§ According to The Hollywood Reporter, no one is excited about Comic-Con Special Edition, the recently announced San Diego comics event planned for Thanksgiving weekend. Honest to gosh, I have never seen so many “unnamed sources” quoted in a single story — although comics legend Neal Adams does go on the record.
“We love San Diego Comic-Con and would love to support, but what actor or producer is going to give up their first post-vaccine Thanksgiving holiday with family to travel to San Diego to publicize a project?” says a rep for a studio that has hosted Hall H panels in the past.
Adds another: “During the pandemic, we’ve had Wonder Woman and The Mandalorian, but what we haven’t had is a hug from our parents and grandparents. Talent are not going to want to give up time with their families at Thanksgiving this year of all years. I have no idea what the organizers are thinking.”
A PR rep with clients who have appeared in Hall H panels notes their talent is, so far, “refusing” to attend, though the rep adds they would likely come around if ordered to by a studio. There are also questions of safety.
As one veteran producer who is a staple of Comic-Con notes, “I would never ask anyone to do anything that was remotely dangerous, but it’s the studio that does the asking. And I would tell them I side with any actor that doesn’t feel comfortable.”
Ouch. Another person who didn’t want to be named wonders if an in-person New York Comic Con might be more attractive because of the controversy. NYCC is currently planned as a virtual event.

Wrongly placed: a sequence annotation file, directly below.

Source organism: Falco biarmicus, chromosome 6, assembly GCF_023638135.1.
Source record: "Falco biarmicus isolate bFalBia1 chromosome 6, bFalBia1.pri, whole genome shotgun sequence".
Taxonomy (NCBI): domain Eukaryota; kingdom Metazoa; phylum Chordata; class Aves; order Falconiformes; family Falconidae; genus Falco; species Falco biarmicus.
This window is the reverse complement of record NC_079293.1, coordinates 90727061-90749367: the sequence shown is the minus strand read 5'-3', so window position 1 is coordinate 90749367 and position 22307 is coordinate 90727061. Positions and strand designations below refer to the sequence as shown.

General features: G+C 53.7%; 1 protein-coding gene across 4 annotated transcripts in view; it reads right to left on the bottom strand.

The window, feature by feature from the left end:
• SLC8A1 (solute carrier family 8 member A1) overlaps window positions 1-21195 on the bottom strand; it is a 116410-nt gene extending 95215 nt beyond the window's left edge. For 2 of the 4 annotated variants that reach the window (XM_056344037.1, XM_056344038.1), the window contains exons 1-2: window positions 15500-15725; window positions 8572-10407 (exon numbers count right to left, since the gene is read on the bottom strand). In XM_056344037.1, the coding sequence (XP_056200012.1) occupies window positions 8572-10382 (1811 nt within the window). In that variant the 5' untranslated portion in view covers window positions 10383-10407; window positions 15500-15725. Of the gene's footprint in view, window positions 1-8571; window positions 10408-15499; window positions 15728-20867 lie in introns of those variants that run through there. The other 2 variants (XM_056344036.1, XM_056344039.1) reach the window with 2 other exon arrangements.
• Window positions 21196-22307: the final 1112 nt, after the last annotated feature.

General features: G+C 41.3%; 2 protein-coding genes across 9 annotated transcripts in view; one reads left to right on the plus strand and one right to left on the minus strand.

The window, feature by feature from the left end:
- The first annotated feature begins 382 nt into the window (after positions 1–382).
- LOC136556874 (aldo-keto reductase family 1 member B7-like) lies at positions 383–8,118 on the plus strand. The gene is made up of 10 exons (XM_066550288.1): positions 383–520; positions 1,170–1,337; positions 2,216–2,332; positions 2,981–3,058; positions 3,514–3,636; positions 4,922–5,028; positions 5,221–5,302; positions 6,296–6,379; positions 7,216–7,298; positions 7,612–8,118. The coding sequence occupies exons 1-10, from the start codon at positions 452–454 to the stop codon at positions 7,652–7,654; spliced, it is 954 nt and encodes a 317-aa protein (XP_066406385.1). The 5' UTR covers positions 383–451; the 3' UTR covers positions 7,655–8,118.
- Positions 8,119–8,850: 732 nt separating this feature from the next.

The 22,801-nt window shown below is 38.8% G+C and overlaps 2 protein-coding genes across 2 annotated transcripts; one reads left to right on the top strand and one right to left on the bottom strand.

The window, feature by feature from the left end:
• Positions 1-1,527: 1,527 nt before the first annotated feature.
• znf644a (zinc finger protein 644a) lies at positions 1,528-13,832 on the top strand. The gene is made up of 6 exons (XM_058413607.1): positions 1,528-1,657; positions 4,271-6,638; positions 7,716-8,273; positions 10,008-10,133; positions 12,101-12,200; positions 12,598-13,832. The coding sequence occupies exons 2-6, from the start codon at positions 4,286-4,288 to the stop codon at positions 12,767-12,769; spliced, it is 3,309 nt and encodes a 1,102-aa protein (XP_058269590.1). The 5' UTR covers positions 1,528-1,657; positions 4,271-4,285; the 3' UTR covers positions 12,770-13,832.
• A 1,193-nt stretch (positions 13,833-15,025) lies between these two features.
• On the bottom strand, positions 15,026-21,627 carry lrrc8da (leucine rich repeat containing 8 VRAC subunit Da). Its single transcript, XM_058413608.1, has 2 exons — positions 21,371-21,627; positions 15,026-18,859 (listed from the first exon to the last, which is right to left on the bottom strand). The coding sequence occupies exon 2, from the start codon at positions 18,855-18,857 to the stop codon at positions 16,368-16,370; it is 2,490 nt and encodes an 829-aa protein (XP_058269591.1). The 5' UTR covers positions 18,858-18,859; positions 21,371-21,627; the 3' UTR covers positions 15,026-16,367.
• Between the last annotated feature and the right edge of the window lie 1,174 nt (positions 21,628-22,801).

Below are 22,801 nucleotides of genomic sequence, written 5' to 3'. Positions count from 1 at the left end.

§ I don’t know about that, but ReedPOP is launching more virtual fan gatherings via their Metaverse brand. Honestly, we don’t know where we will be in five months, so none of this might even happen. Or, the hopeful news about the efficiency of vaccines in stopping the spread of COVID-19 might catch on. Wait and see.
§ Marvel/PRH/Diamond! David Harper has the longest, most on-the-record quote filled piece yet on the comics news blockbuster of the month, Marvel ankling Diamond for PRH for their periodical comics distribution. Most of the article is behind a paywall so pay up a measly $4 a month to read actual journalism about comics business already. I’ll give one quote from behind the paywall on retailer reaction, which is firmly in the “mixed” column.
Ralph DiBernardo from Rochester, New Hampshire’s Jetpack Comics views it as a “mixed bag,” believing some areas will improve – he’s particularly excited for PRH’s handling of reorders, as they’re traditionally “lightning fast” in comparison to Diamond – but is uncertain if those are enough to offset the potential difficulties in POS systems and the drop in discount. Interestingly, he was the one retailer who told me that he plans to order Marvel from both PRH and Diamond and effectively A/B test performance, with “costs, ease of access and amount of time involved” deciding the winner. Consider me curious of that test.
Other retailers are more concerned about their lowered discounts and the cost of spending more time ordering. But overall, this is seen as a good thing; unlike DC’s sudden sprint to UCB and Lunar, Marvel is giving everyone six months or prepare, and PRH is already a huge distributor with unsurpassed resources.
I will quote one more graph from Harper’s piece — because a couple of things are going bye-bye — farewell David Gabriel at the Diamond Retailer Summit! – but the one that is most prominent could be much-missed sales charts.